Example 2.2. Consider the values of the parameters from [5]:
Then, condition (2.17) for these values of the parameters holds, and the solution of systems (2.19) and (2.20) is or in the percents , , .

3. Stochastic Perturbations, Centralization, and Linearization

Let us suppose that system (2.13) is exposed to stochastic perturbations type of white noise , which are directly proportional to the deviation of system (2.13) state from the point , that is, Here, are the mutually independent standard Wiener processes, the stochastic differential equations of system (3.1) are understanding in Ito sense [30].

To centralize system (3.1) in the equilibrium point, put now Then, from (3.1), it follows that or Via (2.14) from (2.16), it follows that where Note that, for , the numbers , , are positive.

Rejecting the nonlinear terms in (3.5), we obtain the linear part of system (3.5)

4. Stability of the Equilibrium Point

Note that nonlinear system (3.5) has the order of nonlinearity more than 1. Thus, as it follows from [23, 24], sufficient conditions for asymptotic mean square stability of the zero solution of linear part (3.7) of nonlinear system (3.5) at the same time are sufficient conditions for stability in probability of the zero solution of nonlinear system (3.5) and therefore are sufficient conditions for stability in probability of the solution of system (3.1).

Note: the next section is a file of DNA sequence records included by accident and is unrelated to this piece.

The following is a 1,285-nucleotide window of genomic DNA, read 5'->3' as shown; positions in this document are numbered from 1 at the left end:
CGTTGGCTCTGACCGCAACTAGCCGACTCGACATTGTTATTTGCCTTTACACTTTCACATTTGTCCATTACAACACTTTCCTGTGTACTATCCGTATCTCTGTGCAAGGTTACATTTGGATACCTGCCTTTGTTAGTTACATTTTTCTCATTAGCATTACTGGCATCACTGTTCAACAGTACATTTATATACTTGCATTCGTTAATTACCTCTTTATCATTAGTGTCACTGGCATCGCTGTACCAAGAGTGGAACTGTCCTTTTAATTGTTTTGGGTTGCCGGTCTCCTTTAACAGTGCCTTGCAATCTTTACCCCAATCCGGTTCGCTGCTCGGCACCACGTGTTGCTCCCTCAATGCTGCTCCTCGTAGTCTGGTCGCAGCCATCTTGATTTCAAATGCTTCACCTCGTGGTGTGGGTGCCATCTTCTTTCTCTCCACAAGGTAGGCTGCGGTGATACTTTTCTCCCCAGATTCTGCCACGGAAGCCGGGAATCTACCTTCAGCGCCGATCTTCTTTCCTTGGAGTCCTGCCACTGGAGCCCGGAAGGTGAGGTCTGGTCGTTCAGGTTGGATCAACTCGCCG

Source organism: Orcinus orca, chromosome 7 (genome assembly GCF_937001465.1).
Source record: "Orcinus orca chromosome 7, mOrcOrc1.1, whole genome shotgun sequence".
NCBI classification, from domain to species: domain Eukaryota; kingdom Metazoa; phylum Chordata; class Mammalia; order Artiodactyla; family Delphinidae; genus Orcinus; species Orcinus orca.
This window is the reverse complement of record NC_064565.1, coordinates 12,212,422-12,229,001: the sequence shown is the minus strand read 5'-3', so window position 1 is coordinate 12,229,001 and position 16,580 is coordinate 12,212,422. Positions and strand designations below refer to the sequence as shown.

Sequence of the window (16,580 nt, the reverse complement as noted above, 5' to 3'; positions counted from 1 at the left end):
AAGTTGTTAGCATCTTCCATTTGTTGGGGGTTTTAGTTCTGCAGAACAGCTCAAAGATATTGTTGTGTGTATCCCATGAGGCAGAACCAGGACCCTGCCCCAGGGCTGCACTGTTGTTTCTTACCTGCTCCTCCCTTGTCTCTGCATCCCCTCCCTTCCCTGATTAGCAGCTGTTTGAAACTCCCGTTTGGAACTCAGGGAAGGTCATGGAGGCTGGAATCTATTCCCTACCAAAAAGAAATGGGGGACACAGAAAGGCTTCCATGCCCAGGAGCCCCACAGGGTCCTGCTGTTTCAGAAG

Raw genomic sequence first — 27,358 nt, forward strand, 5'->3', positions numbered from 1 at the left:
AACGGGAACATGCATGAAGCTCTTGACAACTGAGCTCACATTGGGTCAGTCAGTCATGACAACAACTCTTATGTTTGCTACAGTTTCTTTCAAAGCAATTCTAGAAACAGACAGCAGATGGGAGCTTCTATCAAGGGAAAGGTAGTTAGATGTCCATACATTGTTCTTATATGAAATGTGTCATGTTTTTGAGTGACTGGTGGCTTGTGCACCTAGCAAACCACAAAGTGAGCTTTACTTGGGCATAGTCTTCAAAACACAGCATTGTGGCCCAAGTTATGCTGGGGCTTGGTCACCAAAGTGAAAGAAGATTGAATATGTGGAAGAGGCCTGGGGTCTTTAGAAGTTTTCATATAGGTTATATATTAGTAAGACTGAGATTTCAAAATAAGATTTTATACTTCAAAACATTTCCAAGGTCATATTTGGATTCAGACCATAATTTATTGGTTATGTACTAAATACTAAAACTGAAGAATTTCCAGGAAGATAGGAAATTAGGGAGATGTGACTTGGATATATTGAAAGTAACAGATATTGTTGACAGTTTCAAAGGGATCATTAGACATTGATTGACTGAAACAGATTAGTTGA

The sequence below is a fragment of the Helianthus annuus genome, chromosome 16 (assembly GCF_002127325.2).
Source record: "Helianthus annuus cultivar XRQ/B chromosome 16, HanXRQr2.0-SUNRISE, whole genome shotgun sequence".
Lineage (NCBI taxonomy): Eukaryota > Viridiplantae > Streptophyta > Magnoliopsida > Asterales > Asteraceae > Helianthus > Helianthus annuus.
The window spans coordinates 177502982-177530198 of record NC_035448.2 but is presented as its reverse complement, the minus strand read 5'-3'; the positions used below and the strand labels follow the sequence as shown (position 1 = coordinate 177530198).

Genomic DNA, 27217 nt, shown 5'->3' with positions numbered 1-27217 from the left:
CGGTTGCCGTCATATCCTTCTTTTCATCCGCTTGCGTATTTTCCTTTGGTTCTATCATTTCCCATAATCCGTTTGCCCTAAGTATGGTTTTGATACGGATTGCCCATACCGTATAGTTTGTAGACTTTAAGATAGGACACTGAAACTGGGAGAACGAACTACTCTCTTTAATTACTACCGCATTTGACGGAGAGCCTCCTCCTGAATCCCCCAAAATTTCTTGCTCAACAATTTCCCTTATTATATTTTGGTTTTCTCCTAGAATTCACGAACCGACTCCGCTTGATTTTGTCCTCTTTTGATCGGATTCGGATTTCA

To get sufficient conditions for asymptotic mean square stability of the zero solution of system (3.7), rewrite this system in the form where

Definition 4.1. The trivial solution of (2.20) is called as follows.(i)Mean square stable if for any there exists a such that for any provided that the initial function , , satisfies the condition .(ii)Asymptotically mean square stable if it is mean square stable and satisfies the condition for each initial function .(iii)Stable in probability if for any and there exists such that the solution of (2.20) satisfies the condition for any initial function such that .

Following the GMLFC [1214] for stability investigation of (4.1), consider the auxiliary equation without memory and the matrix equation where , the matrix is defined in (3.6), (4.2).

If matrix equation (4.4) has a positive definite solution , then the function is a Lyapunov function for (4.3).

Note that matrix equation (4.4) can be represented as the system of the equations with the solution where

Lemma 4.2. If and , that is, then the matrix with entries (4.7) is a positive definite one.

Proof. Note that via (4.9) , . Thus, from (4.7), it follows that for arbitrary Therefore, via (4.9), , . Let us show that . Really, from it follows that by . Substituting into this inequality from (4.7), we have or Since , , the obtained inequality holds for arbitrary . Thus, for arbitrary , the matrix with entries (4.7) is a positive definite one. The proof is completed.

Theorem 4.3. If conditions (4.9) hold and for some the matrix entries (4.7) satisfy the condition then the solution of system (3.1) is stable in probability.

Proof. Note that the order of nonlinearity of system (3.1) is more than one. Therefore, via [23, 24] to get for this system conditions of stability in probability, it is enough to get conditions for asymptotic mean square stability of the zero solution of linear part (3.7) of this system. Following the GMLFC [1315], we will construct a Lyapunov functional for system (3.7) in the form , where , , is a positive definite solution of system (4.6) with entries (4.7) and will be chosen below.
Let be the infinitesimal operator [30] of system (3.7). Then, via (3.7), (4.6), Via (2.11), (2.5), we have and for some . Using these inequalities, we obtain where